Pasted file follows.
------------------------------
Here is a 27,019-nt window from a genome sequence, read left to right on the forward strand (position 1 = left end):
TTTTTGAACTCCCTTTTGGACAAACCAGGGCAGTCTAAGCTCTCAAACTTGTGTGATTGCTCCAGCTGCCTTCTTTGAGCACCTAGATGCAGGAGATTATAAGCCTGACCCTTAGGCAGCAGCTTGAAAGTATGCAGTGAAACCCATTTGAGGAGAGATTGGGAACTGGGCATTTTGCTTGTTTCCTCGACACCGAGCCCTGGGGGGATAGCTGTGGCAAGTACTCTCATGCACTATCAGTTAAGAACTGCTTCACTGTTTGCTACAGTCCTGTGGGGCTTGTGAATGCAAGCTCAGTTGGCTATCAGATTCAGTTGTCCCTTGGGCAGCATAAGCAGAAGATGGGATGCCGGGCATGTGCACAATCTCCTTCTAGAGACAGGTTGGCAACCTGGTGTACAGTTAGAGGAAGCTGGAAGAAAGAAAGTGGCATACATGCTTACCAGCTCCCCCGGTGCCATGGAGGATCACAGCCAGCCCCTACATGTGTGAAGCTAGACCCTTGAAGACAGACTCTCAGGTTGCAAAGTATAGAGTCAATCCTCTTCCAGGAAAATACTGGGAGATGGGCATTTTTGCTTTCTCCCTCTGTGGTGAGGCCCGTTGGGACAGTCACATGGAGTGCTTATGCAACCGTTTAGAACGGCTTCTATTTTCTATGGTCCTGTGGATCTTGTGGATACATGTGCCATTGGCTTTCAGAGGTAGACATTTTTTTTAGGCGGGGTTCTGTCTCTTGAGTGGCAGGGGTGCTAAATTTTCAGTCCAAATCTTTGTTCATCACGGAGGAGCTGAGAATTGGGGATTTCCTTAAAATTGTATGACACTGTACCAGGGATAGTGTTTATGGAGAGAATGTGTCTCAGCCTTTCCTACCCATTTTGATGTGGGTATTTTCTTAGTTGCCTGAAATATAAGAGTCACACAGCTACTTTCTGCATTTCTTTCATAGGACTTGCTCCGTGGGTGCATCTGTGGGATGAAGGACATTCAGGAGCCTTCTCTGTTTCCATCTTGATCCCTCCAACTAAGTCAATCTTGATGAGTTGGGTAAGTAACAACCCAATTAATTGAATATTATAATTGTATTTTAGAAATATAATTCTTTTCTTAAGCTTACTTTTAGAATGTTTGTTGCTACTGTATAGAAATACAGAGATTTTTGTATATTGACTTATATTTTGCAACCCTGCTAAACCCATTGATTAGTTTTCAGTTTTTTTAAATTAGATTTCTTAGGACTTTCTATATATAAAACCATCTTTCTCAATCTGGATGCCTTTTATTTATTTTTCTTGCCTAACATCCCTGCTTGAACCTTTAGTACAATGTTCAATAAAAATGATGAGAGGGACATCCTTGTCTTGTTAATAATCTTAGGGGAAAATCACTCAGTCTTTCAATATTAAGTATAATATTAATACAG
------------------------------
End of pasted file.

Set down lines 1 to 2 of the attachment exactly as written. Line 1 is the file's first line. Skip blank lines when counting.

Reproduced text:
Here is a 27,019-nt window from a genome sequence, read left to right on the forward strand (position 1 = left end):
TTTTTGAACTCCCTTTTGGACAAACCAGGGCAGTCTAAGCTCTCAAACTTGTGTGATTGCTCCAGCTGCCTTCTTTGAGCACCTAGATGCAGGAGATTATAAGCCTGACCCTTAGGCAGCAGCTTGAAAGTATGCAGTGAAACCCATTTGAGGAGAGATTGGGAACTGGGCATTTTGCTTGTTTCCTCGACACCGAGCCCTGGGGGGATAGCTGTGGCAAGTACTCTCATGCACTATCAGTTAAGAACTGCTTCACTGTTTGCTACAGTCCTGTGGGGCTTGTGAATGCAAGCTCAGTTGGCTATCAGATTCAGTTGTCCCTTGGGCAGCATAAGCAGAAGATGGGATGCCGGGCATGTGCACAATCTCCTTCTAGAGACAGGTTGGCAACCTGGTGTACAGTTAGAGGAAGCTGGAAGAAAGAAAGTGGCATACATGCTTACCAGCTCCCCCGGTGCCATGGAGGATCACAGCCAGCCCCTACATGTGTGAAGCTAGACCCTTGAAGACAGACTCTCAGGTTGCAAAGTATAGAGTCAATCCTCTTCCAGGAAAATACTGGGAGATGGGCATTTTTGCTTTCTCCCTCTGTGGTGAGGCCCGTTGGGACAGTCACATGGAGTGCTTATGCAACCGTTTAGAACGGCTTCTATTTTCTATGGTCCTGTGGATCTTGTGGATACATGTGCCATTGGCTTTCAGAGGTAGACATTTTTTTTAGGCGGGGTTCTGTCTCTTGAGTGGCAGGGGTGCTAAATTTTCAGTCCAAATCTTTGTTCATCACGGAGGAGCTGAGAATTGGGGATTTCCTTAAAATTGTATGACACTGTACCAGGGATAGTGTTTATGGAGAGAATGTGTCTCAGCCTTTCCTACCCATTTTGATGTGGGTATTTTCTTAGTTGCCTGAAATATAAGAGTCACACAGCTACTTTCTGCATTTCTTTCATAGGACTTGCTCCGTGGGTGCATCTGTGGGATGAAGGACATTCAGGAGCCTTCTCTGTTTCCATCTTGATCCCTCCAACTAAGTCAATCTTGATGAGTTGGGTAAGTAACAACCCAATTAATTGAATATTATAATTGTATTTTAGAAATATAATTCTTTTCTTAAGCTTACTTTTAGAATGTTTGTTGCTACTGTATAGAAATACAGAGATTTTTGTATATTGACTTATATTTTGCAACCCTGCTAAACCCATTGATTAGTTTTCAGTTTTTTTAAATTAGATTTCTTAGGACTTTCTATATATAAAACCATCTTTCTCAATCTGGATGCCTTTTATTTATTTTTCTTGCCTAACATCCCTGCTTGAACCTTTAGTACAATGTTCAATAAAAATGATGAGAGGGACATCCTTGTCTTGTTAATAATCTTAGGGGAAAATCACTCAGTCTTTCAATATTAAGTATAATATTAATACAG